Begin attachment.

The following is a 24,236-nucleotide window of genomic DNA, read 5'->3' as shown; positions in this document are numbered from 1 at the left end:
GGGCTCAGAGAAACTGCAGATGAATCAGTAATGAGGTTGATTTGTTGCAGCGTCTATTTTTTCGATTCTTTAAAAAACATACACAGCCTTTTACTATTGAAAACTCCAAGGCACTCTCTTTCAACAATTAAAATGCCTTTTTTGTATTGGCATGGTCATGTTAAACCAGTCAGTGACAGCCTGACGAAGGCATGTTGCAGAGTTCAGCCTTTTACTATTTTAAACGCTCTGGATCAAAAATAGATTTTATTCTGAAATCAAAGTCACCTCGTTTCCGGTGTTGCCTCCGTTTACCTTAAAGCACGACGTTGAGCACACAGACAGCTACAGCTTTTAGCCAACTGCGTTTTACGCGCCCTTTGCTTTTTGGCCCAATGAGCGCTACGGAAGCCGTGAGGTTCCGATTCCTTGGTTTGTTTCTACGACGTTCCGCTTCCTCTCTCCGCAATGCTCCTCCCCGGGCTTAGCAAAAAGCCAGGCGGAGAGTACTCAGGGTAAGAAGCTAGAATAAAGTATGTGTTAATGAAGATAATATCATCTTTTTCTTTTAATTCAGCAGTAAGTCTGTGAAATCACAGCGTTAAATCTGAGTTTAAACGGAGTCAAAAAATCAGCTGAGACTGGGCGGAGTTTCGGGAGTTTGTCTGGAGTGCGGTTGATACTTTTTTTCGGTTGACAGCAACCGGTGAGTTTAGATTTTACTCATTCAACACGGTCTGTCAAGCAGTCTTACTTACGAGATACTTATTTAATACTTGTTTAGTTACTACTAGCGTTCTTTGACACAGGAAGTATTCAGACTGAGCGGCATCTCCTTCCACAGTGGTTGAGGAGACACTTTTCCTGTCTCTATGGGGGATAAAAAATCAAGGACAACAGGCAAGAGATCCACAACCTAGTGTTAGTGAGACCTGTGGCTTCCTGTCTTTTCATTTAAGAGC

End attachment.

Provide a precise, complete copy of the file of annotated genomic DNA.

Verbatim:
The following is a 24,236-nucleotide window of genomic DNA, read 5'->3' as shown; positions in this document are numbered from 1 at the left end:
GGGCTCAGAGAAACTGCAGATGAATCAGTAATGAGGTTGATTTGTTGCAGCGTCTATTTTTTCGATTCTTTAAAAAACATACACAGCCTTTTACTATTGAAAACTCCAAGGCACTCTCTTTCAACAATTAAAATGCCTTTTTTGTATTGGCATGGTCATGTTAAACCAGTCAGTGACAGCCTGACGAAGGCATGTTGCAGAGTTCAGCCTTTTACTATTTTAAACGCTCTGGATCAAAAATAGATTTTATTCTGAAATCAAAGTCACCTCGTTTCCGGTGTTGCCTCCGTTTACCTTAAAGCACGACGTTGAGCACACAGACAGCTACAGCTTTTAGCCAACTGCGTTTTACGCGCCCTTTGCTTTTTGGCCCAATGAGCGCTACGGAAGCCGTGAGGTTCCGATTCCTTGGTTTGTTTCTACGACGTTCCGCTTCCTCTCTCCGCAATGCTCCTCCCCGGGCTTAGCAAAAAGCCAGGCGGAGAGTACTCAGGGTAAGAAGCTAGAATAAAGTATGTGTTAATGAAGATAATATCATCTTTTTCTTTTAATTCAGCAGTAAGTCTGTGAAATCACAGCGTTAAATCTGAGTTTAAACGGAGTCAAAAAATCAGCTGAGACTGGGCGGAGTTTCGGGAGTTTGTCTGGAGTGCGGTTGATACTTTTTTTCGGTTGACAGCAACCGGTGAGTTTAGATTTTACTCATTCAACACGGTCTGTCAAGCAGTCTTACTTACGAGATACTTATTTAATACTTGTTTAGTTACTACTAGCGTTCTTTGACACAGGAAGTATTCAGACTGAGCGGCATCTCCTTCCACAGTGGTTGAGGAGACACTTTTCCTGTCTCTATGGGGGATAAAAAATCAAGGACAACAGGCAAGAGATCCACAACCTAGTGTTAGTGAGACCTGTGGCTTCCTGTCTTTTCATTTAAGAGC